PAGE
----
Each project is different, but there are general guidelines that will help ensure funds are spent appropriately. When charging expenses to a grant, make sure they were included in the final budget submitted to the sponsor. If not, inquire with the Grants Manager to determine if this is indeed an allowable charge, or if a re-budget is required. Also, it is important that spending is within the start and end dates of the project. If pre-award spending is warranted, speak to the Grants Manager to complete the pre-award spending authorization, requesting the ability to do so. If an award is about to end but the project is not over, a no-cost extension may be an option and the Grants Manager can help determine eligibility.

Many unallowable costs are those that are considered indirect costs and they are covered under the standard Facilities & Administrative (F&A) Charge. These expenses include administrative salaries, copies, telephone services, office supplies, mailing services and more. Computers, printers and computer related supplies also fall under general administrative charges and in most circumstances are unallowable as direct charges on a sponsored research grant. Other unallowable costs are those that are considered professional development or personal expenses, such as membership dues. The direct and indirect charging policy is available on the Princeton Finance and Treasury website.

When charging costs to sponsored research grants, it is important to take the time to determine if the charge is allowable, allocable, and reasonable. A cost is allowable if it is permitted by the conditions of the sponsor and it is in line with Princeton University Policies. To determine if a cost is allocable, it needs to be incurred solely to benefit the project. For example: would a prudent person purchase this item, would it withstand public scrutiny, and is it necessary for the performance of the sponsored research project? The answer to each of these questions must be "yes."


Cost Transfers

There are times when costs may need to be transferred from one project grant to another. Perhaps an incorrect chartfield was referenced or the charge clearly belongs to an alternate chartstring. Charges are transferred via journal entries processed by the Business Office. If you find that a charge must be moved, please schedule a meeting with someone in the Business Office to discuss.

Please keep in mind:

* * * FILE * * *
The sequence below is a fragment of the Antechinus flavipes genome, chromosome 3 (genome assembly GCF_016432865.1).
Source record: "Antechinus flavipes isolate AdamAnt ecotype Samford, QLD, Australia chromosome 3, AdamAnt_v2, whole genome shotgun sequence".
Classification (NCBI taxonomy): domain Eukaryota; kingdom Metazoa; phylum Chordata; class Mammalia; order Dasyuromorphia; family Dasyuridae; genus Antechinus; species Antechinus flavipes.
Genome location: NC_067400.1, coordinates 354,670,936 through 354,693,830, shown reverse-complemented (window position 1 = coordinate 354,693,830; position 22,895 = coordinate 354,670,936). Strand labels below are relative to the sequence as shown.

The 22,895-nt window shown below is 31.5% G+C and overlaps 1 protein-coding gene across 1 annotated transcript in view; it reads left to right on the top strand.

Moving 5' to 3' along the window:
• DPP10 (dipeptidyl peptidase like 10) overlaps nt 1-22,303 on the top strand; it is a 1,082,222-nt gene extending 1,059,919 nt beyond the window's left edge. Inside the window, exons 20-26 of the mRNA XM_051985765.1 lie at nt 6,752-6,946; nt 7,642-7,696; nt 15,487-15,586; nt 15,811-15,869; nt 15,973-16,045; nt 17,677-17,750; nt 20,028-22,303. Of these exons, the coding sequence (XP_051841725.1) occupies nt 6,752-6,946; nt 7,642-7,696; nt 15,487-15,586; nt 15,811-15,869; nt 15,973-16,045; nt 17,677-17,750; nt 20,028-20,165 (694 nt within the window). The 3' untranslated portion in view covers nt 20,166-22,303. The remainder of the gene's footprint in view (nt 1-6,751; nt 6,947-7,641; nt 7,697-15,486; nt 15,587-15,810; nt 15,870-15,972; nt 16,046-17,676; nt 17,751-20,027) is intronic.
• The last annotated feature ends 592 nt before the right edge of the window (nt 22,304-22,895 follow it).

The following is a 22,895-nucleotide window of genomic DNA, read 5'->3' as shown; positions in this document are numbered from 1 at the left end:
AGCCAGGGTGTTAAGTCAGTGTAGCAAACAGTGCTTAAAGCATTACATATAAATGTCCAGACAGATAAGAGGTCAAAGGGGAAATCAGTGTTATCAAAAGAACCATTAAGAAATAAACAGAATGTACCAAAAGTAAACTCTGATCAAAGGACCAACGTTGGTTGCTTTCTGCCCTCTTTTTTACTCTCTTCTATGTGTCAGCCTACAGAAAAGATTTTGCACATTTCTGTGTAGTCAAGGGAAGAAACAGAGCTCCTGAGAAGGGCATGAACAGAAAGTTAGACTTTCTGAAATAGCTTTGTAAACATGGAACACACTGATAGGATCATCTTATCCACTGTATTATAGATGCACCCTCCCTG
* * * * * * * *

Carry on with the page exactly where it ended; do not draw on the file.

Whether a charge is being moved to one chartfield or split among multiple chartfields, the charge must be allowable and allocable to that award. Also, there must be a clear reason as to why the charge must be moved.

If it is determined that a charge is eligible for transfer, the Business Office will require a brief explanation or confirmation in writing stipulating the reason the charge is being moved and how it pertains to the new chartfield(s).

*Note:  PIs are strongly encouraged to review their accounts on a monthly basis.  The Business Office monitors expenses charged as closely as possible, however the PI’s are better equipped to spot charges which may need to be adjusted.  As such, all retro-active adjustments should be identified and processed within 90 days of being incurred. 


Foreign Travel

Travel charges to federally funded sponsored research accounts must be in compliance with the Fly America Act, which requires the use of U.S. flag carriers to the maximum extent possible. This requirement is mandated by the federal government and has been in effect in various forms since the 1970s. In some instances, a non-U.S. air carrier may be used if it meets one or more of the exception criteria listed in the Federal Travel Regulation (FTR) guidelines section 301-10.135-138. The waiver of Fly America Act checklist lists all available exceptions, which include Code Share and Open Skies Agreement. Note that some federal agencies may consider Canada, Mexico, and/or U.S. Territories as a “foreign” country.

Check with the Grants Manager for clarification on exceptions before travel is booked.

University travelers are encouraged to review the University Travel site for comprehensive travel information and to register their travel in the University Travel Database prior to traveling outside the United States.


General Travel Notes

It is important to note that a traveler may not be reimbursed from federal funds for any transportation costs for which the traveler improperly used a foreign air carrier service and for trips in which the traveler’s expense does not directly relate to the project.

Internet and telephone services while staying in a hotel are not typically considered direct charges to a sponsored grant, unless they are required to carry out research related to the project while traveling.

Travel reimbursements are reviewed by the Business Office for verification that the travel charge is allowable/allocable to a specific project grant/account prior to submission to accounts payable for processing. Examples of what is reviewed include: determining that travel is budgeted, ensuring that sufficient funds are available, and ensuring that the work of the personnel submitting the charges is directly related to the project.

Should you have questions regarding what charges are allowable prior to submission of vouchers for reimbursement, please contact the Business Office.

Additional information, including detail on ORPA’s training session, can be found on the Princeton ORPA website.